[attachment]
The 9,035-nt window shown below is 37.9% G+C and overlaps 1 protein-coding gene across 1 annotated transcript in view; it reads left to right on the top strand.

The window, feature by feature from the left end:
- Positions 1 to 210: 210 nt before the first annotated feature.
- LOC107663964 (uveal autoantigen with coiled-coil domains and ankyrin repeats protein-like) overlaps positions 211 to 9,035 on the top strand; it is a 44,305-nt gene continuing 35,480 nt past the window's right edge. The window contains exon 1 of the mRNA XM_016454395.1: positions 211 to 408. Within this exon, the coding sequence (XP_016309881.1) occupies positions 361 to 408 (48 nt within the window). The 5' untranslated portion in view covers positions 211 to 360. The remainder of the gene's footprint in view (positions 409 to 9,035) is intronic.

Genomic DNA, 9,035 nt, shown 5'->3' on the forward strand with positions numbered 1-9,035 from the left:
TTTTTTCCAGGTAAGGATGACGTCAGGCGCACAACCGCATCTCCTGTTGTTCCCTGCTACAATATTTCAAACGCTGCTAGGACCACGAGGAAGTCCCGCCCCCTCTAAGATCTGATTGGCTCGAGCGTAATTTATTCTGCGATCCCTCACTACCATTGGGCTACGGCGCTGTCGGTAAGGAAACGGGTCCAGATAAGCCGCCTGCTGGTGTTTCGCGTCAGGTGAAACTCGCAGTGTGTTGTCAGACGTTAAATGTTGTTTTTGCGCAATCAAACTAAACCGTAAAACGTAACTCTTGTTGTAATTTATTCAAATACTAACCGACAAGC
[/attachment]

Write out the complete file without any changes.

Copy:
The 9,035-nt window shown below is 37.9% G+C and overlaps 1 protein-coding gene across 1 annotated transcript in view; it reads left to right on the top strand.

The window, feature by feature from the left end:
- Positions 1 to 210: 210 nt before the first annotated feature.
- LOC107663964 (uveal autoantigen with coiled-coil domains and ankyrin repeats protein-like) overlaps positions 211 to 9,035 on the top strand; it is a 44,305-nt gene continuing 35,480 nt past the window's right edge. The window contains exon 1 of the mRNA XM_016454395.1: positions 211 to 408. Within this exon, the coding sequence (XP_016309881.1) occupies positions 361 to 408 (48 nt within the window). The 5' untranslated portion in view covers positions 211 to 360. The remainder of the gene's footprint in view (positions 409 to 9,035) is intronic.

Genomic DNA, 9,035 nt, shown 5'->3' on the forward strand with positions numbered 1-9,035 from the left:
TTTTTTCCAGGTAAGGATGACGTCAGGCGCACAACCGCATCTCCTGTTGTTCCCTGCTACAATATTTCAAACGCTGCTAGGACCACGAGGAAGTCCCGCCCCCTCTAAGATCTGATTGGCTCGAGCGTAATTTATTCTGCGATCCCTCACTACCATTGGGCTACGGCGCTGTCGGTAAGGAAACGGGTCCAGATAAGCCGCCTGCTGGTGTTTCGCGTCAGGTGAAACTCGCAGTGTGTTGTCAGACGTTAAATGTTGTTTTTGCGCAATCAAACTAAACCGTAAAACGTAACTCTTGTTGTAATTTATTCAAATACTAACCGACAAGC